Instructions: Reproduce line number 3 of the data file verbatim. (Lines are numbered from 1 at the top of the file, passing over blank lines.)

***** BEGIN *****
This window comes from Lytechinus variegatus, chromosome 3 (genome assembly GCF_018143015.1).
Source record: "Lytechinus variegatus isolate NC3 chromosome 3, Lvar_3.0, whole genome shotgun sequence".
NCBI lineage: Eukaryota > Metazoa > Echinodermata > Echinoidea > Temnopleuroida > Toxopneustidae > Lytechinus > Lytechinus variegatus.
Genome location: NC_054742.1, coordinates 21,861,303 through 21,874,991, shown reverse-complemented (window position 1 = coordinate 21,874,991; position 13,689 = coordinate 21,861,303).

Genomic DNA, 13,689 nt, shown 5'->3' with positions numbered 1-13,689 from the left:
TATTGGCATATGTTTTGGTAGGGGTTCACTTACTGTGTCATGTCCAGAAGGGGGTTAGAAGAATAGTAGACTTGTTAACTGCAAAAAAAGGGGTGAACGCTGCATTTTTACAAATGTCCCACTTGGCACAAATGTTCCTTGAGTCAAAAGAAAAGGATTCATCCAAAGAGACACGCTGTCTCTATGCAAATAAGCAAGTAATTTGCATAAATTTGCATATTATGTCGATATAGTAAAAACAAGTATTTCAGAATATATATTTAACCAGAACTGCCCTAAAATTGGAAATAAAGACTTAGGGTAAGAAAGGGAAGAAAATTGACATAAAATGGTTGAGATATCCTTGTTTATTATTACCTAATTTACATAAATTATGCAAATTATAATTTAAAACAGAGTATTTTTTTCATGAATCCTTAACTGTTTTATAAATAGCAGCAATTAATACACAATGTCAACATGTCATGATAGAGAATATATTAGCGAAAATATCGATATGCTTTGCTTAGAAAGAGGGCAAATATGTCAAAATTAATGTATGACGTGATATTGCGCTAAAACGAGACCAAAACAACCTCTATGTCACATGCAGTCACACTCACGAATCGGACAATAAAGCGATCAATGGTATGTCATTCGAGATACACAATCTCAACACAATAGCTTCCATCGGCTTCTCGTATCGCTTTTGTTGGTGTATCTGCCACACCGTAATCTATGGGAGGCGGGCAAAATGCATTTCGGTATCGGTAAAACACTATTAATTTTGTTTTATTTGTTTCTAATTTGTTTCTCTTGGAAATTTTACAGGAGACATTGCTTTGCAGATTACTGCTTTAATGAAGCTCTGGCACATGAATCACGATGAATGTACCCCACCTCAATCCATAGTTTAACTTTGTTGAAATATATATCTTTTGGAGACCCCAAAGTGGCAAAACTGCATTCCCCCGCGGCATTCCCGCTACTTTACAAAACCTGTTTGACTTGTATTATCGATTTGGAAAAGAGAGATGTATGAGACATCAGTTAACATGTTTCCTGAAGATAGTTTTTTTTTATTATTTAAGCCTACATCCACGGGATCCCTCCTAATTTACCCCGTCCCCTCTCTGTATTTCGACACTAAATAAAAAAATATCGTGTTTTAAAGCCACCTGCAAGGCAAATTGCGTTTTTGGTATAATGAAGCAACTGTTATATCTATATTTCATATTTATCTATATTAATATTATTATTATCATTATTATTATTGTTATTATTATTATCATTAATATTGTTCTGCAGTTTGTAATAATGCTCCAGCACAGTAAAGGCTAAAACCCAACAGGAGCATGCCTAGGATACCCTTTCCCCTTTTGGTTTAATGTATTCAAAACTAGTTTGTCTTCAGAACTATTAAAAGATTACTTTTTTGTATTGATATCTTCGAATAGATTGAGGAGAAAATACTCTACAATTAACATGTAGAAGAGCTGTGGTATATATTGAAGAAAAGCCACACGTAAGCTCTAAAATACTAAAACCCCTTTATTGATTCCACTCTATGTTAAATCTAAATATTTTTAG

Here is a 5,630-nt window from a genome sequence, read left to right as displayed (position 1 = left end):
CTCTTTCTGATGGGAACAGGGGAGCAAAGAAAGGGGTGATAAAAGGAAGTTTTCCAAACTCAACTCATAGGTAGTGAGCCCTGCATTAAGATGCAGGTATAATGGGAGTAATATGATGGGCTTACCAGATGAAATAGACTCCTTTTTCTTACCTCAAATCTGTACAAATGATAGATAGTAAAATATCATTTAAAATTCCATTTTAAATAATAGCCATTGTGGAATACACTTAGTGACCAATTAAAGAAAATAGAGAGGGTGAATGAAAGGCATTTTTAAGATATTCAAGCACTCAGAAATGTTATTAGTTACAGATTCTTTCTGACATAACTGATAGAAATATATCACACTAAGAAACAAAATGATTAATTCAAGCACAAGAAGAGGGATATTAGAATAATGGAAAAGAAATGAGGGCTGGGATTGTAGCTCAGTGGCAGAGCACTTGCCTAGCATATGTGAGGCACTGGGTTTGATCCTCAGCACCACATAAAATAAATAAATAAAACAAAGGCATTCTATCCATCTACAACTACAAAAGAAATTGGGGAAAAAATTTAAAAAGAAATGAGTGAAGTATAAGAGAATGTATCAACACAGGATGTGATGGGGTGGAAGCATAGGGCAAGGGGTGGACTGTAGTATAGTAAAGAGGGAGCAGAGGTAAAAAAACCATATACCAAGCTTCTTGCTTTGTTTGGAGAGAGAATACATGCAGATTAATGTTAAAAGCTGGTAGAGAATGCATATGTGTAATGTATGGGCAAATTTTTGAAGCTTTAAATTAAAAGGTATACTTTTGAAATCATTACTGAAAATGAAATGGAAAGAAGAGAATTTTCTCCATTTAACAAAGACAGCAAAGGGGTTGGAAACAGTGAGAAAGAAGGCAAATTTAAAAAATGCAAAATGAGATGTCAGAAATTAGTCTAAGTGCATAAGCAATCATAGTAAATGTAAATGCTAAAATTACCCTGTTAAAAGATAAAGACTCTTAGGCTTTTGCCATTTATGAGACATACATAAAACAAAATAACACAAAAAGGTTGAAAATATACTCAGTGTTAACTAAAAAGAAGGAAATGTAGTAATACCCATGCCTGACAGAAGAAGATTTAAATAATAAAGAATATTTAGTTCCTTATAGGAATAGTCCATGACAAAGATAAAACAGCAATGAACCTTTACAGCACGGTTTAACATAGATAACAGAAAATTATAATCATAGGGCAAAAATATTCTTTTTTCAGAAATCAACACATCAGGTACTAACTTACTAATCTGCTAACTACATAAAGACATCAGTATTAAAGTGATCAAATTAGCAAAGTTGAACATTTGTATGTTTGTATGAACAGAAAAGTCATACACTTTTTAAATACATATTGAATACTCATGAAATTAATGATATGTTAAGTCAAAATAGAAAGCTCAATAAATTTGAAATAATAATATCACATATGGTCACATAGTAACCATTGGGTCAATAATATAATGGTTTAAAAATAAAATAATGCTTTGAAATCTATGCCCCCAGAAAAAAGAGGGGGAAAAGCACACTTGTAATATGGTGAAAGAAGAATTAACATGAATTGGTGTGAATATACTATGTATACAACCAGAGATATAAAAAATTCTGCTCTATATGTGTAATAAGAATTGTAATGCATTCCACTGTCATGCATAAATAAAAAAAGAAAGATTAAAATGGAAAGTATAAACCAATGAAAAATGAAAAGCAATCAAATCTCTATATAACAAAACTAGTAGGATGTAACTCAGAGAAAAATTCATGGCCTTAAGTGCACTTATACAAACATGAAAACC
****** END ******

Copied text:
NCBI lineage: Eukaryota > Metazoa > Echinodermata > Echinoidea > Temnopleuroida > Toxopneustidae > Lytechinus > Lytechinus variegatus.